UUPD Officers Begin Wearing Body Cameras on Duty


Abu Asib

The University of Utah Campus police department. Photographed on 10 Jan 2021. (Photo by Abu Asib | The Daily Utah Chronicle)

By Chandler Joost, News Writer


The University of Utah Police Department has announced that officers will now wear body cameras while on duty.

The announcement came via the UUPD communications office, stating, “University of Utah Police are now using body-worn cameras to promote accountability; increase public trust; provide supportive documentation for complaints, investigations and prosecutions; and improve training opportunities.”

Body worn cameras are used in many departments in the country. According to the Bureau of Justice Statistics in a survey published in 2018, “47% of general-purpose law enforcement agencies in the United States had acquired body-worn cameras” in 2016.

Acting UUPD Chief Jason Hinojosa said this policy has been in the works for three years now.

“After the departure of Rodney Chapman, you know we still had the proposal and it was something that we still knew we sorely needed, and we decided to press forward with it despite everything else going on, because of the need for documentation, and the need for accountability,” Hinojosa said.

The body-worn cameras for UUPD officers will be used for documentation purposes, specifically for prosecutors, the U and the department, as well as for accountability and training purposes for officers.

“Right now, anything that goes to court, the prosecutors are expecting some kind of video evidence,” Hinojosa said. “Video is part of society now.”

The body worn cameras worn by UUPD officers will be powered on during the duration of an officer’s shift, but will only start to record if a button on the front of the camera is pressed. The cameras will automatically start to record when an officer’s sidearm is drawn. Also, all cameras on officers near another officer with their sidearm drawn will turn on as well. Cameras will also record when an officer pulls out their taser.

“If the sidearm is drawn, I have a sensor on my holster that is a Bluetooth link to this camera, so if a holstered firearm is unholstered, it automatically turns it on and then any other camera in Bluetooth range, it’ll also turn on,” Hinojosa said.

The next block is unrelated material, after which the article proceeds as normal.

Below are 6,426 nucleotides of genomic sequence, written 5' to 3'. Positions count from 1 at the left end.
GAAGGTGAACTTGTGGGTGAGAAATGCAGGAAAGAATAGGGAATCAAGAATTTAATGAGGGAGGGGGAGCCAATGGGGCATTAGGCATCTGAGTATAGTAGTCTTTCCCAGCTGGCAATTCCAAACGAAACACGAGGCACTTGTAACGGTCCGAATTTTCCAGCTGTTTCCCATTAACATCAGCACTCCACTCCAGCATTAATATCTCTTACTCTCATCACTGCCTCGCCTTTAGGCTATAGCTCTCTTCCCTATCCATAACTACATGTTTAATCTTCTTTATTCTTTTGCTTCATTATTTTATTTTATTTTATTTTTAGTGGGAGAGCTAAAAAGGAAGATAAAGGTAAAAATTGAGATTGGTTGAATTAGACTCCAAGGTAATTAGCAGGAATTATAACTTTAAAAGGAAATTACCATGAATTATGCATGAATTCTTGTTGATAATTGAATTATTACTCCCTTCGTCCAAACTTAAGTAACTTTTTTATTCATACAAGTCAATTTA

According to Hinojosa, UUPD utilizes a third-party IT department to edit and audit videos captured by officers on duty.

“The system itself is not administered by the police department,” Hinojosa said. “So, we use it, but the actual devices, and the restrictions placed on the officers, the supervisors and myself are all managed by our civilian IT people.”

Support for body-worn cameras is not only at the department level — students support this step forward as well.

“I think it is honestly smart. It keeps the police accountable on what they’re doing and how they handle situations and I think students or anyone on campus should know they have the right to film them in criminal situations,” said Ty Miller, a student at the U.

Miller was optimistic about the UUPD’s future with the use of body cameras.

“All in all, it will do good for the police department and those who are interacting with them,” Miller said

Hinojosa shares the same optimism going forward.

“I’m optimistic about improving relations, because now we have more evidence that we can present, because we do know we’re going to get some complaints, you know, not all interactions with police are positive,” he said. “But when we do get those complaints or we do have those situations where a question does arise about officers’ actions now, we have that more complete picture to paint.”


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